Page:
16 February, 2016 -Monlam Pavilion
Before dawn, thousands of nuns, monks and laypeople filed through the security checks into the Monlam Pavillion for the first day of the 33rd International Kagyu Monlam. All those who walked along the road passed under a simple welcome gate. Made from cloth and plywood mounted on a wooden frame and painted in a pinkish sandstone colour, the gate is designed to be a fusion of temple traditions rather than one particular style. Below its lintel, multi-coloured prayer flags display the dhayani mantra of Akshobhya Buddha, which has the power to purify all those who pass beneath. A large sign declares “Welcome” in Tibetan.
While people were gathering in the pavillion, HE Jamgon Kongtrul Rinpoche visited the Mahabodhi Stupa in order to make offerings to the Golden Buddha on behalf of the Karmapa, to create auspiciousness for the Monlam.
Shortly after 6.00am, His Holiness the 17th Karmapa arrived at the pavillion to bestow the Mahayana Soljong vows. He sat on stage facing the congregation and asked everyone to take the vows with the pure motivation that they were taking them for the sake of all sentient beings. After the vows, he spent a little time clarifying the eight precepts that accompany them. He explained that monastics and laypeople who hold vows should take the Mahayana Soljong vows with the resolve of bodhichitta and pay careful attention to keeping them. He then gave some advice on how to interpret them. For instance, the prohibition against using high seats, designated as above a cubit in height, does not extend to people staying in hotels where there is no choice over where they sleep. In that case it was not necessary to sleep on the floor in order to keep the Soljong vows. Likewise, those who have diabetes or need to take medicine with food and so forth, are excused from keeping the vow which restricts eating to before noon. On the other hand, abstaining from sexual activity is an absolute, and the correct interpretation of the ban on perfumes, necklaces, song and dance concerns avoiding the things we do in order to enhance our attractiveness to others.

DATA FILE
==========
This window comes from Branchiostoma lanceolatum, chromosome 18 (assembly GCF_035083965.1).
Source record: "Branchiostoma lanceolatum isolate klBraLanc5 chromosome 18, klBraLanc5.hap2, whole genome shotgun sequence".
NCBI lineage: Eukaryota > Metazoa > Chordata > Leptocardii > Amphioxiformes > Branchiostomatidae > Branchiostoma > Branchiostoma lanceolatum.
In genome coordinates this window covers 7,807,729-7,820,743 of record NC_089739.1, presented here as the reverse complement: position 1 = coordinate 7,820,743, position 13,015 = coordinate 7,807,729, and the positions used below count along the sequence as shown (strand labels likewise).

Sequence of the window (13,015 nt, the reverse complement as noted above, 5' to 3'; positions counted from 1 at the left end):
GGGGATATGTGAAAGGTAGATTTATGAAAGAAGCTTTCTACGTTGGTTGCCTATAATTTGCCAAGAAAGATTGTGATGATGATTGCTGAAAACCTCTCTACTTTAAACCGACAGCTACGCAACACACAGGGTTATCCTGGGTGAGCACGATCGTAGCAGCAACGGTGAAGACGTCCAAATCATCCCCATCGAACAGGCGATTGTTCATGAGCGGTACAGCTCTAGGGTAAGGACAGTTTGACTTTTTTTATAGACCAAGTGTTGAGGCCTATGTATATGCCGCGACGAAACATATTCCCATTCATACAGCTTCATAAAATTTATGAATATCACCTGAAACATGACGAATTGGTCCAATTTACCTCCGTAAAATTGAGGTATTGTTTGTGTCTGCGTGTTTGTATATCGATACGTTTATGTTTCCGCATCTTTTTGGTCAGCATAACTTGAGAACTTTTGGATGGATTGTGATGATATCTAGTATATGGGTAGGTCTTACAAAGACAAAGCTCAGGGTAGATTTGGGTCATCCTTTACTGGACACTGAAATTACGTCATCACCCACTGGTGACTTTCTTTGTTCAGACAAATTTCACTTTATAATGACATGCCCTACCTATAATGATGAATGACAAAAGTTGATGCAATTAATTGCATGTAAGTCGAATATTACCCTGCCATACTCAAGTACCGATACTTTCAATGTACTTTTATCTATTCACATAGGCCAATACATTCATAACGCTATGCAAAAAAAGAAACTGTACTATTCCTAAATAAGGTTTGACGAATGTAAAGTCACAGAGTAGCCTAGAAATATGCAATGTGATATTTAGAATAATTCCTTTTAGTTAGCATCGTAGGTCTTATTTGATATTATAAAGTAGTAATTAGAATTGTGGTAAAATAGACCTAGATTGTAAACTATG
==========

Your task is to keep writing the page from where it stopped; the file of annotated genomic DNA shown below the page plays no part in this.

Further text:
The Soljong finished as the sky lightened over the first day of the 33rd Kagyu Monlam.
His Holiness continued his address.
We are beginning the 33rd Kagyu Monlam today. People have gathered from 40 countries and many different language groups. We shall be making prayers together for the sake of world peace and the happiness of all sentient beings. We are very fortunate…there are many areas in the world where there is war and conflict, but here we are at ease. It is extremely beneficial to be here; we should recognise our good fortune and remember how rare it is to achieve this opportunity…
As Kagyu Monlam is an annual event, he explained, it affords us a unique chance to take stock of the year which has just gone. We can make the aspiration to continue doing the good things we have done and we can generate real remorse for our mistakes and misdeeds, and resolve not to do them again.
He then turned his attention to the monks and nuns and warned them to keep a pure motivation and fulfil their responsibilities. Out in the world, he said, people work and then they get paid.
But sometimes it seems as if monastics don’t do this. It is as if we have become the biggest thieves and robbers in the world. The offerings that people give us do not fall from the sky, so we should do the work…even if we only recite a single word of prayer…